Subject: I have found a CD that I think you would enjoy
|Royal Concertgebouw Orch, Jansons|
Symphonies Nos. 3 & 4 (Hybr)
Ever since the tenure of conductor Eduard van Beinum, the Royal Concertgebouw Orchestra has maintained one of the greatest Bruckner symphonic traditions in the world. With this release of Bruckner's third and fourth sympho... more »
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Ever since the tenure of conductor Eduard van Beinum, the Royal Concertgebouw Orchestra has maintained one of the greatest Bruckner symphonic traditions in the world. With this release of Bruckner's third and fourth symphonies, Mariss Jansons and his Amsterdam-based orchestra add a new chapter to the RCO's impressive performance and recording history of Bruckner's works. In Jansons' view, the refinement of Bruckner's music -- however grandiose it may be --will always win out over grandiloquence. Under Jansons' baton, Bruckner has a warm, beating heart: his rhythms are not simply played, they are, above all, experienced.
Mellifluous, well-played, cautious Bruckner, if that's your
Santa Fe Listener | Santa Fe, NM USA | 11/16/2009
(3 out of 5 stars)
"Mariss Jansons has only recently turned to Bruckner as a recording project, almost simultaneously releasing the Seventh Sym. with his other orchestra, the Bavarian Radio, on Sony to coincide with this live in-house recording of the Third and Fourth with the Royal Concertgebouw. Always a smooth technician, Jansons gets a lovely sound from an orchestra whose solid tradition in Bruckner extends from Van Beinum, Jochum, and Haitink to Chailly. But there has also been a tendency in all these recordings to downplay the drama inherent in bruckner's idiom, and Jansons carries that to a fault. These are cautious, well-rounded readings that are often so passive that they stop dead in their tracks. Bruckner is a start-and-stop composer, but when a performance has caught fire, each pause implies forward motion to the next paragraph, and if you are lucky, the tension in the silences is actually greater.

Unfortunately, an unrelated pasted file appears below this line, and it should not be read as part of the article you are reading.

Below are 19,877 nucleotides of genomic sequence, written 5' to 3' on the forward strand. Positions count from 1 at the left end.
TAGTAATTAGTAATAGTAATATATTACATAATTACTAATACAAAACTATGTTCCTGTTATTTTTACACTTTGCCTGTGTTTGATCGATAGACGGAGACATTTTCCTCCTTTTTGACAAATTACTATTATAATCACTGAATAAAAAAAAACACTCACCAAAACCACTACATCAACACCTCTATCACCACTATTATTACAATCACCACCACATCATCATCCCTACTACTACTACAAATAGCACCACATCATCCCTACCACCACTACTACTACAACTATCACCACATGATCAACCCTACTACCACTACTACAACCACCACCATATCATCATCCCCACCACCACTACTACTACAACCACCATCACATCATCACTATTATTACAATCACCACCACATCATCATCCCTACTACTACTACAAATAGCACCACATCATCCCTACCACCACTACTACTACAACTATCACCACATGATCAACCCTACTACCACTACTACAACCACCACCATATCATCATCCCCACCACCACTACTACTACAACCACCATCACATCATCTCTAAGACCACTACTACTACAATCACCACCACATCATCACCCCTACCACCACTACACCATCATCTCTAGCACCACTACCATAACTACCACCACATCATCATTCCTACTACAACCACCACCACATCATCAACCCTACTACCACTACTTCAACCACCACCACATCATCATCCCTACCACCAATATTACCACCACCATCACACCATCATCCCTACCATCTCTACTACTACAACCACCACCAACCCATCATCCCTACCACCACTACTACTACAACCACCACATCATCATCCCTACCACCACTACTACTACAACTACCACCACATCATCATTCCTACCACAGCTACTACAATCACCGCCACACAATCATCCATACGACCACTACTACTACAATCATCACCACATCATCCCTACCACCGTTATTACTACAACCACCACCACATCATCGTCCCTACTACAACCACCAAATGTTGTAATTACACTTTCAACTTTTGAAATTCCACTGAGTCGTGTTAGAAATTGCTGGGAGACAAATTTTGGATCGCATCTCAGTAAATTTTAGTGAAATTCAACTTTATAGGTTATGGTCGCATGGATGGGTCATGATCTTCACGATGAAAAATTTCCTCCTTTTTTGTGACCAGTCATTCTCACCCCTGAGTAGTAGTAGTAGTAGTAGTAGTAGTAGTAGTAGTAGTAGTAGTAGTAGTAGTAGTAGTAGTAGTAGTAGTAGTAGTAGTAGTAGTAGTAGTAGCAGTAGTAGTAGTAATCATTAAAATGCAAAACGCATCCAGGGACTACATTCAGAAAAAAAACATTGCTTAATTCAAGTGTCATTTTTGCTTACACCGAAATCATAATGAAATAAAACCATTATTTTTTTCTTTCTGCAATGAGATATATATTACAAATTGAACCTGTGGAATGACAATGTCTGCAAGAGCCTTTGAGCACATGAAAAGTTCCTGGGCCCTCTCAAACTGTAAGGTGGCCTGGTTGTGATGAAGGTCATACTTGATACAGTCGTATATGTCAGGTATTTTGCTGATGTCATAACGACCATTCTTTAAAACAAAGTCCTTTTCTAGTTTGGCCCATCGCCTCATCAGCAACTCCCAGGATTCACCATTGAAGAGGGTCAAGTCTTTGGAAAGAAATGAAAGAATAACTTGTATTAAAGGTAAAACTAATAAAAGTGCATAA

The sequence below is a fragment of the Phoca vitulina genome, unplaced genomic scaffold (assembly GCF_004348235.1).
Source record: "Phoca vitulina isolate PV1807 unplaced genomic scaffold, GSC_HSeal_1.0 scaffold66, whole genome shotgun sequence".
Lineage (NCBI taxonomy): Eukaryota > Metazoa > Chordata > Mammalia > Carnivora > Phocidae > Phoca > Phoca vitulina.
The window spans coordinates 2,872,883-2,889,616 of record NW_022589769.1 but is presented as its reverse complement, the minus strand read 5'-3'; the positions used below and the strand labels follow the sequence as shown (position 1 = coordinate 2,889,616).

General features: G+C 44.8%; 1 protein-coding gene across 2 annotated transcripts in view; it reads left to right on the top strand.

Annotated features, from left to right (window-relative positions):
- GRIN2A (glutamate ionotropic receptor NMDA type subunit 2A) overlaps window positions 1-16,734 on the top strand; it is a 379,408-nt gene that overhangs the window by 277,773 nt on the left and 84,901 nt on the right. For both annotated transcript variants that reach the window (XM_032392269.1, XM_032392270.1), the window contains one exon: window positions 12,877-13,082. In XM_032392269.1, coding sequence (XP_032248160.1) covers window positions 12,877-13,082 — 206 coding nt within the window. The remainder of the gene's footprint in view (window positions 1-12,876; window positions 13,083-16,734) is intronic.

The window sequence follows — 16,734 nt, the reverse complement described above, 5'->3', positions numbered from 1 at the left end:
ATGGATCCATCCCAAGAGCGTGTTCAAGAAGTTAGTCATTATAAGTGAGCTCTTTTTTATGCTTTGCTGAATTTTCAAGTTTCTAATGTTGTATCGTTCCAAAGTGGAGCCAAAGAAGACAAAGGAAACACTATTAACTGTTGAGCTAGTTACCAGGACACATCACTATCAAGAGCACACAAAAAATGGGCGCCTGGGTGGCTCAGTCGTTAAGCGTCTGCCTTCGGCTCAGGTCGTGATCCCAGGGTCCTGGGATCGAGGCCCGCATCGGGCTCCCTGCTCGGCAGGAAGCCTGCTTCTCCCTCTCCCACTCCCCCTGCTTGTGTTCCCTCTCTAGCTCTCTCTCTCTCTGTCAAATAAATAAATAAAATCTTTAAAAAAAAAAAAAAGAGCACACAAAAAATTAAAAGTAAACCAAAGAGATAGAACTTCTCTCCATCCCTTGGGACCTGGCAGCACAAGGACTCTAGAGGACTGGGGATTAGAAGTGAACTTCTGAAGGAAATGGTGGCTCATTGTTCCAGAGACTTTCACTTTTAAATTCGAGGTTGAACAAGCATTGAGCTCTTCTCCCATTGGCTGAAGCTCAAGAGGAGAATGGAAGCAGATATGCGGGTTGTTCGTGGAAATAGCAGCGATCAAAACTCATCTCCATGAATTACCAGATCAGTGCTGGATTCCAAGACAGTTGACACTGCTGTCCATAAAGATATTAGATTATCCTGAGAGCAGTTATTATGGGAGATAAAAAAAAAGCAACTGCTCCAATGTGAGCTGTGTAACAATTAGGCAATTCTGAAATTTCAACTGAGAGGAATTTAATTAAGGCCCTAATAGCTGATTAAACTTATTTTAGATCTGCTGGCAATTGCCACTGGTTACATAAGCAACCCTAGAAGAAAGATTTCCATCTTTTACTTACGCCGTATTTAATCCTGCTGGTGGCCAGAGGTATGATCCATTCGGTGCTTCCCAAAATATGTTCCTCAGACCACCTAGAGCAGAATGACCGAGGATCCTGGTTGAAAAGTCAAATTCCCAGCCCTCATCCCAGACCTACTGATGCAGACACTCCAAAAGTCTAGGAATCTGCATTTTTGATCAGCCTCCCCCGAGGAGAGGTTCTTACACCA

That's not the case here. Not only are the pauses dead air, there's not a lot of imagination or drama when the music itself wants to drive forward. I heard some eloquent passages in the two slow movements and a few exciting bits in the finales, but not much more. Jansons' admirers may enjoy comparing his style with Chailly's and Haitink's, but I'll happily bypass all three. Offhand, I"d say that his performances are the neatest and most compact, for what that's worth. In good conscience I tired to dig up information about which editions are being used -- my download copy contains no notes -- but after being stymied at various online stores and the RCO's own website, I gave up. This isn't Bruckner as I appreciate him, and I doubt I will get past the first listen to either work."